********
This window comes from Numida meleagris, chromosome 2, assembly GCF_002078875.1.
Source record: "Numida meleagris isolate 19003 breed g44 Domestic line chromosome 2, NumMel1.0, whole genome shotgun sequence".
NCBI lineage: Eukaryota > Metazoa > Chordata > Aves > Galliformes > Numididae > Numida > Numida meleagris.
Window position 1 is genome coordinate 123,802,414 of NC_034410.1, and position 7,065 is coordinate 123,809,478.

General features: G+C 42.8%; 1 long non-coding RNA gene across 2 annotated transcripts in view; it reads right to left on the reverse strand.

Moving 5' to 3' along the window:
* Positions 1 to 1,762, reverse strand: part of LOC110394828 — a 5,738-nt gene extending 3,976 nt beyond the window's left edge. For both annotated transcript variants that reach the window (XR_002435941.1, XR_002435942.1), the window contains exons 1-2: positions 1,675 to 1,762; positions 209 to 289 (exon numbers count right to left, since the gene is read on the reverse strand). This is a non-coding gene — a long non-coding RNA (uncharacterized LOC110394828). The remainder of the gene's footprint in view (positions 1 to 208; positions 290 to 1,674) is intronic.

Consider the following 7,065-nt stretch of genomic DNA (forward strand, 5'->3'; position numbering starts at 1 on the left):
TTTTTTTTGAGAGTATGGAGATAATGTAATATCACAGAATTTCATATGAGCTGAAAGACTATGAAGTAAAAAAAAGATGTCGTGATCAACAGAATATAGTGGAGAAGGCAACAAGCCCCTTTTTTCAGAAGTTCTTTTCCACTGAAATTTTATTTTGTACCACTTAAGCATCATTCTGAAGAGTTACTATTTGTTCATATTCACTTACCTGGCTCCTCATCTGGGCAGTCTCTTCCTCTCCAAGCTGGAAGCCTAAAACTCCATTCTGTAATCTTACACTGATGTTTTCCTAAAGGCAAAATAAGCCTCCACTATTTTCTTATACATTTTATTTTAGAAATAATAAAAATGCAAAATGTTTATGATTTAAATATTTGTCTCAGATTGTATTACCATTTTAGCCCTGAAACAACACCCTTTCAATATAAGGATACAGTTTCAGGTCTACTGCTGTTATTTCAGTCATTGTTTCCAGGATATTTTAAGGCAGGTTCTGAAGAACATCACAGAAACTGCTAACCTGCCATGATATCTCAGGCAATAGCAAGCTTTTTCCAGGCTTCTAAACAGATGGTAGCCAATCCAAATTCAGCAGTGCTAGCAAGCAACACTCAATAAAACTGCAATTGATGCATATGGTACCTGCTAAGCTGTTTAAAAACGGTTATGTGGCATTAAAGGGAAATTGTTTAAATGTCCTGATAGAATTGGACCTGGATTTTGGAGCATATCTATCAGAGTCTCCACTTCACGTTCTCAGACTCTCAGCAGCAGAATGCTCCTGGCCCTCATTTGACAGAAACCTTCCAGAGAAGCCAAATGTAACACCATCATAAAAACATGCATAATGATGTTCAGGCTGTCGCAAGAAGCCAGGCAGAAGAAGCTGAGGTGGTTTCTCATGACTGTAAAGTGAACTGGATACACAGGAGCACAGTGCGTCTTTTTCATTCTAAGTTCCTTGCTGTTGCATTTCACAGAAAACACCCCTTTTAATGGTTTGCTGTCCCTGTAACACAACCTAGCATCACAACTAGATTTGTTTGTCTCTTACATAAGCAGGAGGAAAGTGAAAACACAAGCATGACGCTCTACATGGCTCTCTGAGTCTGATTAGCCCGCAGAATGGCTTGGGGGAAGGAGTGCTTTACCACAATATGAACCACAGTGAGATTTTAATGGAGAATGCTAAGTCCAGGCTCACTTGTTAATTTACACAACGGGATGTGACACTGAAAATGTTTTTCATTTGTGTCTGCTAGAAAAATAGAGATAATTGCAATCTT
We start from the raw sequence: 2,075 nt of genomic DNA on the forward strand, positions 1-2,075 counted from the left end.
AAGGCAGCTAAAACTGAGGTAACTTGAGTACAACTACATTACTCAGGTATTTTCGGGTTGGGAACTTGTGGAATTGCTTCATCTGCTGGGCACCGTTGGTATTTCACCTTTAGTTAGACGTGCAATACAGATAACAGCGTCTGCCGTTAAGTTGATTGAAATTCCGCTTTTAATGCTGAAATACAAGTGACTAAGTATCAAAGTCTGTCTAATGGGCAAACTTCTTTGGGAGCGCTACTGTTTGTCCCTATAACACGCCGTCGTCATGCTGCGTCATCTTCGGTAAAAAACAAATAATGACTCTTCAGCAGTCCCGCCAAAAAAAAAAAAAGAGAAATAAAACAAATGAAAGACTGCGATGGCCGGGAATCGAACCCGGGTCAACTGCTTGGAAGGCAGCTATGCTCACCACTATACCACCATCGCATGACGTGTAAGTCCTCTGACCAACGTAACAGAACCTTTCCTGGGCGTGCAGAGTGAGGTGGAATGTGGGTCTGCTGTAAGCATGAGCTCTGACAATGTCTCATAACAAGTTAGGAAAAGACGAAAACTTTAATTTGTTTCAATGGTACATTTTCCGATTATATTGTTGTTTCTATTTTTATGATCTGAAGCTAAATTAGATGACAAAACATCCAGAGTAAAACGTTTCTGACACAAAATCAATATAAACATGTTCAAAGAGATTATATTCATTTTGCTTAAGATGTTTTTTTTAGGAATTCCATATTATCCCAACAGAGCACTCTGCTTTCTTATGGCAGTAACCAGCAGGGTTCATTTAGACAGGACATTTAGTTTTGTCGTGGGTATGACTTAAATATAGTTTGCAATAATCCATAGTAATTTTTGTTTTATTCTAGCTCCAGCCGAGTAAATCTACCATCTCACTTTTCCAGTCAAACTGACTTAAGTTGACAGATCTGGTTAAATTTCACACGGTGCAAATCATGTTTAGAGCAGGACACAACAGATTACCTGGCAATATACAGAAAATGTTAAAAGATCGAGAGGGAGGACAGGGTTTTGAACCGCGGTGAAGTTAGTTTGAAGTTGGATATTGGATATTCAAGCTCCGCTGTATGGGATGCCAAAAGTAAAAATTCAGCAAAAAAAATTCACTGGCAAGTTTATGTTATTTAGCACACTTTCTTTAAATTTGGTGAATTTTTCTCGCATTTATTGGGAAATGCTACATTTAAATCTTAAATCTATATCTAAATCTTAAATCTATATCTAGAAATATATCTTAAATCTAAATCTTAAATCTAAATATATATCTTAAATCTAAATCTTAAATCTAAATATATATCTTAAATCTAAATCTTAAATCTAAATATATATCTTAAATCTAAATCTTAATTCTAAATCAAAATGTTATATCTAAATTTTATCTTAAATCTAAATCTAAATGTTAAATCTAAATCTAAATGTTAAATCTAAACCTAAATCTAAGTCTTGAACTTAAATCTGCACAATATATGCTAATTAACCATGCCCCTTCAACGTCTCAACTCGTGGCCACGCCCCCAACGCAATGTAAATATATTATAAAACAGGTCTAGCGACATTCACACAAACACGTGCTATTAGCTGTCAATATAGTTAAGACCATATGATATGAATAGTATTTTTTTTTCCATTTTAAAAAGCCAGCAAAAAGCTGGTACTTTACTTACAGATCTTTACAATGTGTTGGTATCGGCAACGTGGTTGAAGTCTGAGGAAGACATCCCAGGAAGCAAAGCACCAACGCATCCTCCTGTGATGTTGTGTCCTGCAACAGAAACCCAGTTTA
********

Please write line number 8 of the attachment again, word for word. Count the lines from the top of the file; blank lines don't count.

Consider the following 7,065-nt stretch of genomic DNA (forward strand, 5'->3'; position numbering starts at 1 on the left):